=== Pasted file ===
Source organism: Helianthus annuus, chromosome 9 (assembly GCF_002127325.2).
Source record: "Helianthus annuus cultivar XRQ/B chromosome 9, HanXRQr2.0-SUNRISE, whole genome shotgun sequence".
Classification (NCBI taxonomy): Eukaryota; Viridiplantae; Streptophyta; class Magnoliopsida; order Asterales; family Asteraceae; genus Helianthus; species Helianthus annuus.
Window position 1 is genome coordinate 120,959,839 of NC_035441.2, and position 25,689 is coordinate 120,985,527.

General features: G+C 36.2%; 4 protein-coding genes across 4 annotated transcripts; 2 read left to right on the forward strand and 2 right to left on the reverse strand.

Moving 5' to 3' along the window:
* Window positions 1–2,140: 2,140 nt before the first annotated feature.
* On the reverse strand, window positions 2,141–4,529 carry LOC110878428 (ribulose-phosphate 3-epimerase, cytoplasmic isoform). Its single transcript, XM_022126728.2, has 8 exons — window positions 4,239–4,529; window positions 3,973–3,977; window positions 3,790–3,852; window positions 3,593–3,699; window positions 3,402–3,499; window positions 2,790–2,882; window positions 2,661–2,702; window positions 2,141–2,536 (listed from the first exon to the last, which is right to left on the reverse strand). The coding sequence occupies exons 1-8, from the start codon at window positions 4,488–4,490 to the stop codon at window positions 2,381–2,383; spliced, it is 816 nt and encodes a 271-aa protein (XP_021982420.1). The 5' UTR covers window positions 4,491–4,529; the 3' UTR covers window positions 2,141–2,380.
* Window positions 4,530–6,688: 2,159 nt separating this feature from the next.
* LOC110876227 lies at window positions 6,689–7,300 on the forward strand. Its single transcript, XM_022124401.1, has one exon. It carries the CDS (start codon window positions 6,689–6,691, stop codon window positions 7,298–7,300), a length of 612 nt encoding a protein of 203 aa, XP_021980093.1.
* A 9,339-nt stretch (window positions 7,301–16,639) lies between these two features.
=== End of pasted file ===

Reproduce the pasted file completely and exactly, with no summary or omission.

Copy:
Source organism: Helianthus annuus, chromosome 9 (assembly GCF_002127325.2).
Source record: "Helianthus annuus cultivar XRQ/B chromosome 9, HanXRQr2.0-SUNRISE, whole genome shotgun sequence".
Classification (NCBI taxonomy): Eukaryota; Viridiplantae; Streptophyta; class Magnoliopsida; order Asterales; family Asteraceae; genus Helianthus; species Helianthus annuus.
Window position 1 is genome coordinate 120,959,839 of NC_035441.2, and position 25,689 is coordinate 120,985,527.

General features: G+C 36.2%; 4 protein-coding genes across 4 annotated transcripts; 2 read left to right on the forward strand and 2 right to left on the reverse strand.

Moving 5' to 3' along the window:
* Window positions 1–2,140: 2,140 nt before the first annotated feature.
* On the reverse strand, window positions 2,141–4,529 carry LOC110878428 (ribulose-phosphate 3-epimerase, cytoplasmic isoform). Its single transcript, XM_022126728.2, has 8 exons — window positions 4,239–4,529; window positions 3,973–3,977; window positions 3,790–3,852; window positions 3,593–3,699; window positions 3,402–3,499; window positions 2,790–2,882; window positions 2,661–2,702; window positions 2,141–2,536 (listed from the first exon to the last, which is right to left on the reverse strand). The coding sequence occupies exons 1-8, from the start codon at window positions 4,488–4,490 to the stop codon at window positions 2,381–2,383; spliced, it is 816 nt and encodes a 271-aa protein (XP_021982420.1). The 5' UTR covers window positions 4,491–4,529; the 3' UTR covers window positions 2,141–2,380.
* Window positions 4,530–6,688: 2,159 nt separating this feature from the next.
* LOC110876227 lies at window positions 6,689–7,300 on the forward strand. Its single transcript, XM_022124401.1, has one exon. It carries the CDS (start codon window positions 6,689–6,691, stop codon window positions 7,298–7,300), a length of 612 nt encoding a protein of 203 aa, XP_021980093.1.
* A 9,339-nt stretch (window positions 7,301–16,639) lies between these two features.